7x57 DWM exercise cartridges


I was looking through some old Deutsche Waffen Journals today and in the January 1993 edition I happened across a page listing various 7x57 DWM cartridges. There has been added to the list a case No. 380M3 which is listed as “Spanien Exerzeierpatr. m. 6 Langs-rillen”.

I’ve never seen one of these, are they uncommon?

Happy collecting, Peter



I don’t have any of the 7x57mm exercise cartridges with a DWM headstamp but I do have some with DM headstamps that match the description of your post. These can’t be scarce since I have 6 of them!!


DM and DWM are the same company. A short flashlight to the history:
The Deutsche Metallpatronenfabrik Lorenz (DM) was founded 1878 by Leopold Holtz and Wilhelm Lorenz. 1889 it became a stock corporation (in german ‘Aktiengesellschaft’, short ‘AG’). In 1896 they renamed to Deutsche Waffen- und Munitionsfabrik AG (DWM).



Thank you for the pictures confirming the existence of these cartridges. I suppose that makes them "scarce in the UK’.

I’ve got one exercise cartridge marked ‘DWM K’ which has a nickled case and round nosed head, a struck primer and the regular 3 knurles around the case.

Happy collecting, Peter


I also have a couple of these rounds. Mine have Austrian and Chilean headstamps and I’d always assumed that they had been made by those two countries independantly of each other. I’d also assumed that the similarity in the fluting and unusual bullet crimping was just coincidental but having seen your rounds Phil I’d now suggest that all three were made by the same manufacturer.


From the crimp shape alone, I would say that the K & C headstamp and the F.M.G. headstamped rounds were not made by D.W.M. The neck crimps are a different shape. Further, on my screen, the date on the F.M.G. round looks like it is from the early 1950s, perhaps 1952 or 1953. It is hard to read on my screen because of abberations right over the bottom of the date. If it is from the 1950s, we can rule out manufacture by either Keller & Company or DWM. However, it is bottom that both of the two, the K&C and the FMG, were made into dummies from fired cases at the same factory, perhaps at F.M.G. Those factories don’t throw much away and it is not at all impossible that they had brass even as old as the K&C round in their storage bins waiting for some use or another. The neck crimps (just above the shoulder) are oddly positioned anyway, and so identical in the two, that I would agree they were made into dummies at the same factory, although probably not originally manufactured by the same one, due to what appears to be a very wide date discrepancy, again as view on my screen.

With dummy and blank ammunition expecially, there is never any guarantee, without added information, that the cartridge is as it left the original factory headstamping the case. Of course, sometimes the headstamp also is no guarantee of where the case was made. Well-known headstamps for Perú and Honduras in 7 mm Mauser caliber were made in Mexico, for example. That would not be true in the case of the Keller & Company headstamp, however, to the best of my knowledge. I would say the case as originally made was their product. I am just not sure about the form in which it “was originally made.”

Please confirm the date on the Chilean cartridge.

John Moss


The Chilean round is dated 1952.


Would “Spanien Exercierpatr. m.6 Langs-rillen” translate as ‘Spanish Dummy with 6 long grooves’?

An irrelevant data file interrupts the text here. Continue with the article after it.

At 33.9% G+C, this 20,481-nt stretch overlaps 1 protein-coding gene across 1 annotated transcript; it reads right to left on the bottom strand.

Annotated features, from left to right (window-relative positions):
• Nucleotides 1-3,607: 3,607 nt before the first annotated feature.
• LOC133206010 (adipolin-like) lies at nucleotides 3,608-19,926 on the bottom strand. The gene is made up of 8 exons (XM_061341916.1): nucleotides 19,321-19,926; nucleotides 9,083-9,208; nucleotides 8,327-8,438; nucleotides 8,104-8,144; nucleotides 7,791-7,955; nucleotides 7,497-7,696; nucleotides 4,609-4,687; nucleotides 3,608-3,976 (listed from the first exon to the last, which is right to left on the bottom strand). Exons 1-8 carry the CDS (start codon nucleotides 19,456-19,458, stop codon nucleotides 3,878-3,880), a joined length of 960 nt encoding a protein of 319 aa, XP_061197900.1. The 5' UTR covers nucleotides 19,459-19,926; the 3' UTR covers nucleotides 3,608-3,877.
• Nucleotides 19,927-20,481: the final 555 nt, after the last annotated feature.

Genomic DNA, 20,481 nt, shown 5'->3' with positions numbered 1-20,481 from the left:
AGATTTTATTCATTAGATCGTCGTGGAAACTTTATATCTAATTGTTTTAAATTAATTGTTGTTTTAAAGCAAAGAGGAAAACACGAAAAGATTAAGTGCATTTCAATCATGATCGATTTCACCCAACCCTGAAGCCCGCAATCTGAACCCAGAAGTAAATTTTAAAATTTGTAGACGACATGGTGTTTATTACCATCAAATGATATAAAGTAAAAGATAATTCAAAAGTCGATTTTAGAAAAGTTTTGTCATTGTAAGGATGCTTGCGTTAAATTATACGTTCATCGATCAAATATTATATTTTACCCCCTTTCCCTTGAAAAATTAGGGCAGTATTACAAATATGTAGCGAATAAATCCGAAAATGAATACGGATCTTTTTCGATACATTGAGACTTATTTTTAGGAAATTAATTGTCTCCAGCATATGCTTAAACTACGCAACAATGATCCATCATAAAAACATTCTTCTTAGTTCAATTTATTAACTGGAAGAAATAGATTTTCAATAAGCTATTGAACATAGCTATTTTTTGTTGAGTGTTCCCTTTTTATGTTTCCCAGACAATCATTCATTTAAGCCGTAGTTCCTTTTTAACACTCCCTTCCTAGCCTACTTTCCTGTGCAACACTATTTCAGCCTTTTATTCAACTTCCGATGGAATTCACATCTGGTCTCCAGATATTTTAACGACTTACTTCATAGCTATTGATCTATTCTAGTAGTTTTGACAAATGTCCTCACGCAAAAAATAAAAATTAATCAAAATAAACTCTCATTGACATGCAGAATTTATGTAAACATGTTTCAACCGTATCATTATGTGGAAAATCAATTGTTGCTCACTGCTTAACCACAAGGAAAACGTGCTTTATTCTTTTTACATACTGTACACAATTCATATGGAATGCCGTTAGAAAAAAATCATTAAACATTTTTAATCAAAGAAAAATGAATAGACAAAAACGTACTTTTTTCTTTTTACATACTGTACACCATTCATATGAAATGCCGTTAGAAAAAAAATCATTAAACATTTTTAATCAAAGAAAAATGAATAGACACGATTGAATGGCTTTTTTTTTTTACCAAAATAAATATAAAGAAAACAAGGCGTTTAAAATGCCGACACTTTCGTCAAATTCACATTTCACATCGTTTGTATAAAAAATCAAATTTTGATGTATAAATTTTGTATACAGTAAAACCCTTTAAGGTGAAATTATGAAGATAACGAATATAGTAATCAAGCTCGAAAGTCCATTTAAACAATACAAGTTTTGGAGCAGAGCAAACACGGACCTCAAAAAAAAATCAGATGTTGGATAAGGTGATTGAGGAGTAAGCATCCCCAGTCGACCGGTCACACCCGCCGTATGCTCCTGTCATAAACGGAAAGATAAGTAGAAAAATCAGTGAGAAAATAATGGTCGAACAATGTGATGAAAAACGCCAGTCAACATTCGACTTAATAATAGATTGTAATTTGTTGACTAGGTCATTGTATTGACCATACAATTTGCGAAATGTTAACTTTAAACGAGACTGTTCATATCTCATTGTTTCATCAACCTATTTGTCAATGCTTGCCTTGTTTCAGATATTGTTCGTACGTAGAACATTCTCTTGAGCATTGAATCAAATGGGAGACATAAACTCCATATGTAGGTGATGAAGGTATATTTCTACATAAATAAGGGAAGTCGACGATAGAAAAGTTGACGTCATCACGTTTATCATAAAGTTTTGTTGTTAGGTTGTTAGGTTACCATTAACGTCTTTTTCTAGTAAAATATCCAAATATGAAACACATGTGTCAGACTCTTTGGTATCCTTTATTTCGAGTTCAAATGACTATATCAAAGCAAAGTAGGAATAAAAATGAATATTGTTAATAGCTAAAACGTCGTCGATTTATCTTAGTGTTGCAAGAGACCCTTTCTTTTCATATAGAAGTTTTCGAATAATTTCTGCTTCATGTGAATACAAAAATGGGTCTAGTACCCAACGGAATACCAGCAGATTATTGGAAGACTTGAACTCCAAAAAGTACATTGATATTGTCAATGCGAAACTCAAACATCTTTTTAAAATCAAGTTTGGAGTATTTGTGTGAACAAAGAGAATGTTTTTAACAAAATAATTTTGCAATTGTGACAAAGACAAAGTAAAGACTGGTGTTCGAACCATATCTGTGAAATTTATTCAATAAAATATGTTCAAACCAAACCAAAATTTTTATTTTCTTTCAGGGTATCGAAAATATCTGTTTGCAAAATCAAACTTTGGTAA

Jim, almost. It would be “Spain, dummy with 6 lengthwise grooves”.


I believe all those long fluted 7x57 dummies were made in Chile, regardless of headstamp. Lots of them, along with a number of variations of blanks, came out of Chile a few years back.


There is still the entry in the DWM case listing to take into account. I presume that, to be in the list, the exercise cartridge would have been made by DWM for the Spanish. I don’t think it likely that news of a Spanish made exercise cartridge would have prompted an addition to the list. In a way the mention of South American made cartridges to roughly the same specification as the DWM one is a distraction.

At what point in time would it have been likely that Spain was still sourcing 7x57 from a German supplier, rather from their own cartridge producers? Is there an indication of the cut off point when the DWM list stopped having additions made to it? Was this before or after the First World War?

The two German marked 7x57 exercise rounds in my little collection both have the three knurled rings around the case body. All the South American marked ones only have two knurled rings.

Happy collecting, Peter


Peter - not sure I understand something you said, about not likely DWM would have added that dummy round to the list upon “news” about it (I am paraphrasing). The DWM list was a manufacturing log, not simply a historical accounting of everything DWM made. In fact, it is likely that some items in the log were never made, just considered for manufacture. It likely was added to the list when they decided to make them.

I agree with Jon about the two rounds, K&C and FMG, being made into dummy rounds in Chile, with the latter probabably made there. Of course, dated in the 1950s, DWM manufacture is completely ruled out. As for the Chilean rounds being similar to the early DWM, why not? DWM ammunition was all over the world, regardless of for whom the first run of those dummies might have been, and perhaps they simply liked the pattern. The DWM pattern of a nickeled dummy with three knurled rings was copies in Portugal, likely after WWII from some of the dates seen on the 8 x 57 mm Mauser rounds they copied. Fluted dummies of one sort or another were used all over the world in many calibers and from many makers, and in fact, in 7.9 x 57 mm, the Germans used them in several different patterns.

John Moss